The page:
A student yells at a teacher, engages in an altercation with a peer or is continually late to class. For decades, under a zero-tolerance framework, the result has been the same: detention, suspension or even arrest.

This strict, exclusionary approach has fostered a school climate across the nation that has over-emphasized discipline, built barriers between students and teachers and disrupted learning.

Over the past five years, we have begun to see a shift in the paradigm with a mix of new approaches to school discipline. For example, those very same student actions are now increasingly followed by a “restorative circle,” where the students work together to repair the harms done and make things right for all involved.

Through this process, school leaders are able to not only agree on a more proactive, restorative response to discipline problems, but also empower students to build positive relationships, make smart decisions and hone their problem-solving skills.

POSITIVE BEHAVIOR INTERVENTIONS AND SUPPORTS

Some schools are adopting restorative circles within a broader context of proactive approaches, like the school-wide positive behavior interventions and supports (PBIS) framework, which establishes the climate that can help students achieve social, emotional and academic success. Restorative practices can work in concert with PBIS to promote a school climate defined by empathy, understanding and peaceful mediation.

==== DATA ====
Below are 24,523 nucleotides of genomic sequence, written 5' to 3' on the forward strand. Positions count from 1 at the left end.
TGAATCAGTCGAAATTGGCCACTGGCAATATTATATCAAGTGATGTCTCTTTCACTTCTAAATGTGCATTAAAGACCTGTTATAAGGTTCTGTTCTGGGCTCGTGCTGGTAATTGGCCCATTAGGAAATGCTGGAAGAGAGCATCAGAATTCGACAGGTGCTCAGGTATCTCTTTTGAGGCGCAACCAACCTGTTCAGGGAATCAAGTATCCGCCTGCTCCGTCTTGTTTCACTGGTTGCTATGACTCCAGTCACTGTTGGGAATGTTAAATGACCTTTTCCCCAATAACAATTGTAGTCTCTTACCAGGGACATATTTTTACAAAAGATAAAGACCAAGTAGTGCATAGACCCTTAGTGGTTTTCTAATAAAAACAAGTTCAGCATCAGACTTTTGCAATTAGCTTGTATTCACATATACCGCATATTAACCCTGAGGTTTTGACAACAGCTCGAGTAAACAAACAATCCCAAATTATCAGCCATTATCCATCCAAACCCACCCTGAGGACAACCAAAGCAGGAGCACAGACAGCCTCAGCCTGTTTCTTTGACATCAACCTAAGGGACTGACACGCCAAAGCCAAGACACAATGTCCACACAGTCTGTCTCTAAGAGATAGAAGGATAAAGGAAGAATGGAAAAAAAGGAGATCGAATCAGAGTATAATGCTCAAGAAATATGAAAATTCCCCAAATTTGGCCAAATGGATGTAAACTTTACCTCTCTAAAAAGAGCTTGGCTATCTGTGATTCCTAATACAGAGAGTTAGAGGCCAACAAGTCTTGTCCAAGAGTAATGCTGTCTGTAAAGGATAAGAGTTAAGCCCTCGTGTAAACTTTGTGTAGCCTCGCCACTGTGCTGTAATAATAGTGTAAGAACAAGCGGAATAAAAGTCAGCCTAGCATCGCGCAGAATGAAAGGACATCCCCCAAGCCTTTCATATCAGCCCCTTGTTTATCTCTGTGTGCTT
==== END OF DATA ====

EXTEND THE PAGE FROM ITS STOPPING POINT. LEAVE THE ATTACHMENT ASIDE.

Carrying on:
That type of climate, according to a joint 2013 study from the National School Climate Center and Fordham University, can also pave the way for increased student motivation and achievement rates—as well as decreased dropout rates, substance use and incidences of violence. Instead of fading into the background or struggling to manage their emotions, youth constructively respond to conflicts and leverage a comprehensive support system.

Some school districts have embraced this new paradigm over the past eight years, phasing out zero-tolerance policies with these transformative and proactive approaches to school discipline. The results coming in from across the country over that time have been impressive. Read the remainder of this post on the Education Post blog.